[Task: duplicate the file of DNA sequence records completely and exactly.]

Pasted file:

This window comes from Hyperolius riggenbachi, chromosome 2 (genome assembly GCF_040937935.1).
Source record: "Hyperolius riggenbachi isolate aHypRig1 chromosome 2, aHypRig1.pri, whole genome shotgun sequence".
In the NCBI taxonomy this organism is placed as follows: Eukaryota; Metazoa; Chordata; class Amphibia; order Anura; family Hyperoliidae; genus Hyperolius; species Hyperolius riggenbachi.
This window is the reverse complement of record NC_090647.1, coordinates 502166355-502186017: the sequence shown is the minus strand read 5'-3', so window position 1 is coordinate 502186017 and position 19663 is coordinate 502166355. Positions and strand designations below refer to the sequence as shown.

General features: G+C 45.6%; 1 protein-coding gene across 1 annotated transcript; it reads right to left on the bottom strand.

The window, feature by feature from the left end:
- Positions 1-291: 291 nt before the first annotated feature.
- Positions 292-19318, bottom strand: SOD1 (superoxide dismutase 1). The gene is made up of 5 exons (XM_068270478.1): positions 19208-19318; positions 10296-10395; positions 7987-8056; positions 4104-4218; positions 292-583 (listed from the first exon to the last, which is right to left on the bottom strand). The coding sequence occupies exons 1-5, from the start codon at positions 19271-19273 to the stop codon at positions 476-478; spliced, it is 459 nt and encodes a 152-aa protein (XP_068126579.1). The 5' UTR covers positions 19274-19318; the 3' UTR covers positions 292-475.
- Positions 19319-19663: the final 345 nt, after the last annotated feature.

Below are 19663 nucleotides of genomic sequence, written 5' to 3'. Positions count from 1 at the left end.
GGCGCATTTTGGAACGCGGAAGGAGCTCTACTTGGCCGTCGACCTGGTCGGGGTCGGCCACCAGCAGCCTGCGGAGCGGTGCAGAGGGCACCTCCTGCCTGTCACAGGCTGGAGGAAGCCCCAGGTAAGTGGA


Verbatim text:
This window comes from Hyperolius riggenbachi, chromosome 2 (genome assembly GCF_040937935.1).
Source record: "Hyperolius riggenbachi isolate aHypRig1 chromosome 2, aHypRig1.pri, whole genome shotgun sequence".
In the NCBI taxonomy this organism is placed as follows: Eukaryota; Metazoa; Chordata; class Amphibia; order Anura; family Hyperoliidae; genus Hyperolius; species Hyperolius riggenbachi.
This window is the reverse complement of record NC_090647.1, coordinates 502166355-502186017: the sequence shown is the minus strand read 5'-3', so window position 1 is coordinate 502186017 and position 19663 is coordinate 502166355. Positions and strand designations below refer to the sequence as shown.

General features: G+C 45.6%; 1 protein-coding gene across 1 annotated transcript; it reads right to left on the bottom strand.

The window, feature by feature from the left end:
- Positions 1-291: 291 nt before the first annotated feature.
- Positions 292-19318, bottom strand: SOD1 (superoxide dismutase 1). The gene is made up of 5 exons (XM_068270478.1): positions 19208-19318; positions 10296-10395; positions 7987-8056; positions 4104-4218; positions 292-583 (listed from the first exon to the last, which is right to left on the bottom strand). The coding sequence occupies exons 1-5, from the start codon at positions 19271-19273 to the stop codon at positions 476-478; spliced, it is 459 nt and encodes a 152-aa protein (XP_068126579.1). The 5' UTR covers positions 19274-19318; the 3' UTR covers positions 292-475.
- Positions 19319-19663: the final 345 nt, after the last annotated feature.

Below are 19663 nucleotides of genomic sequence, written 5' to 3'. Positions count from 1 at the left end.
GGCGCATTTTGGAACGCGGAAGGAGCTCTACTTGGCCGTCGACCTGGTCGGGGTCGGCCACCAGCAGCCTGCGGAGCGGTGCAGAGGGCACCTCCTGCCTGTCACAGGCTGGAGGAAGCCCCAGGTAAGTGGA